Ars coquinaria: a study of early Roman cooking wares and their uses
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[ACCESS RESTRICTED TO THE UNIVERSITY OF MISSOURI AT AUTHOR'S REQUEST.] Cooking ware is important for studying how people around the Early Roman Empire cooked and ate. As utilitarian ware, it did not change drastically for several centuries. It was not considered important for studying until the 1920s and has since slowly developed influenced by anthropology, science, and technology. The cooking ware from England, Greece, and the Levant region, has been studied and placed into different forms with regards to the bottom of the vessel, the shape, and the material. The bottoms of the vessels indicate whether an oven or hearth was used in cooking and help explain the diets, regional food, and recipes of each region. The sites of Usk and Exeter had flat based cooking vessels, while the eastern Mediterranean sites had a combination of both flat and round-bottomed vessels, thus indicating the differences and similarities in diet and cooking methods throughout the entire Roman Empire.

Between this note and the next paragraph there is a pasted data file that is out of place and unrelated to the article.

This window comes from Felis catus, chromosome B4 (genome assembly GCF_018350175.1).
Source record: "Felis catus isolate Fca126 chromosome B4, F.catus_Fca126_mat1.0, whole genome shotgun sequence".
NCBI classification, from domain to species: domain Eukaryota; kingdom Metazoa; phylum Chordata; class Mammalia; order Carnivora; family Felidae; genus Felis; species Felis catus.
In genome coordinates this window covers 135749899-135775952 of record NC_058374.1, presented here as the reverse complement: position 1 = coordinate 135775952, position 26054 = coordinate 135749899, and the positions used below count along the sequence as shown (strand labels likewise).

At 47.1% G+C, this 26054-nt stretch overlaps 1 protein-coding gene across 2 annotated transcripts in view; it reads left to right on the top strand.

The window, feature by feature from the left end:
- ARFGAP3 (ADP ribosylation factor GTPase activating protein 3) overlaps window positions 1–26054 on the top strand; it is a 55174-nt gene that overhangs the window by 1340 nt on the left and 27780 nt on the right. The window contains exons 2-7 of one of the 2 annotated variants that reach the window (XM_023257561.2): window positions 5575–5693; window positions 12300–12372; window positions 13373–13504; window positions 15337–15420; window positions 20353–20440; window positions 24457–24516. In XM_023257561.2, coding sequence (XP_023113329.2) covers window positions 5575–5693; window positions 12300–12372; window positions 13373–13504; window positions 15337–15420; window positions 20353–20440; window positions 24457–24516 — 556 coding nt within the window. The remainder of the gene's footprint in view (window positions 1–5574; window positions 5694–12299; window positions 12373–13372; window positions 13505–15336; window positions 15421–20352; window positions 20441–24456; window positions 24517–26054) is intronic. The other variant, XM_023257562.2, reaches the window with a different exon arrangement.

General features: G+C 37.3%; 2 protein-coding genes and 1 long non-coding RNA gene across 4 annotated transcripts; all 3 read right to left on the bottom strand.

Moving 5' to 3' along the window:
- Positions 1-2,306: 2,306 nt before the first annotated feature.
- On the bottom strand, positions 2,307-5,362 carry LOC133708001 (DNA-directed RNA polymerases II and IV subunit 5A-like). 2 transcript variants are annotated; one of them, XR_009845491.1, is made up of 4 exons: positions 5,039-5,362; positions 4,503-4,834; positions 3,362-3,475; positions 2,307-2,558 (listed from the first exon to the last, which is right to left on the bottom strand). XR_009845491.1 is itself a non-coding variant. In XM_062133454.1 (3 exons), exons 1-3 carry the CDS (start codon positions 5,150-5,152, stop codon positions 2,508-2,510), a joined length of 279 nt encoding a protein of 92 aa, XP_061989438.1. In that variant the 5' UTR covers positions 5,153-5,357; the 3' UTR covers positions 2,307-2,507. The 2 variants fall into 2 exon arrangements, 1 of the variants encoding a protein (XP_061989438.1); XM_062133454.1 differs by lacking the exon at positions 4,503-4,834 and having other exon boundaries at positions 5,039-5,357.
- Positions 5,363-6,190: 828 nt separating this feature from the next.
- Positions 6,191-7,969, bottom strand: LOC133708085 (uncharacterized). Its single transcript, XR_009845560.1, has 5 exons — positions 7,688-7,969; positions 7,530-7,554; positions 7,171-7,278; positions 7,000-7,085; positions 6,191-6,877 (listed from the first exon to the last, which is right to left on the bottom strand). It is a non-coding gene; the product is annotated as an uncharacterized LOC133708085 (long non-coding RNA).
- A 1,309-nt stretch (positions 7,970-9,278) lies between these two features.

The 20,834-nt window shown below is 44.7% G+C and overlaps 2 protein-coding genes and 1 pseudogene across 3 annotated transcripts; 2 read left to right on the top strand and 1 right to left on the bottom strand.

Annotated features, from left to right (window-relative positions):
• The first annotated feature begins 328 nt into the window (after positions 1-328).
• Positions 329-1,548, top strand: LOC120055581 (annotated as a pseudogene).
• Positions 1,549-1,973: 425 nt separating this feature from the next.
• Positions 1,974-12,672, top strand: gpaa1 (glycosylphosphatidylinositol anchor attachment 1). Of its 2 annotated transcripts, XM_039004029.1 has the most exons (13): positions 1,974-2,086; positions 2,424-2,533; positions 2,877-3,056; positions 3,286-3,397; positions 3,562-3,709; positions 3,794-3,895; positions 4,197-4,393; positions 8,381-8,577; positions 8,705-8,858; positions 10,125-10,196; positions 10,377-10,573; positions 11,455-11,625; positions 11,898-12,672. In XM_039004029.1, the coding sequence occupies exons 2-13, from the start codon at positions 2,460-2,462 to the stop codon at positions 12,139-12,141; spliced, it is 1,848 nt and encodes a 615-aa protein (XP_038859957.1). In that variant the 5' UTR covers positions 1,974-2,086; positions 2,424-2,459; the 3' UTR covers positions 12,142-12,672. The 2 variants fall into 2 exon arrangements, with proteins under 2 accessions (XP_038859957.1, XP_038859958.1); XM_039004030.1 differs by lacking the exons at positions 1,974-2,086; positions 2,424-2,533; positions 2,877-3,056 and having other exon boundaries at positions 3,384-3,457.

Access is limited to the campus of the University of Missouri--Columbia.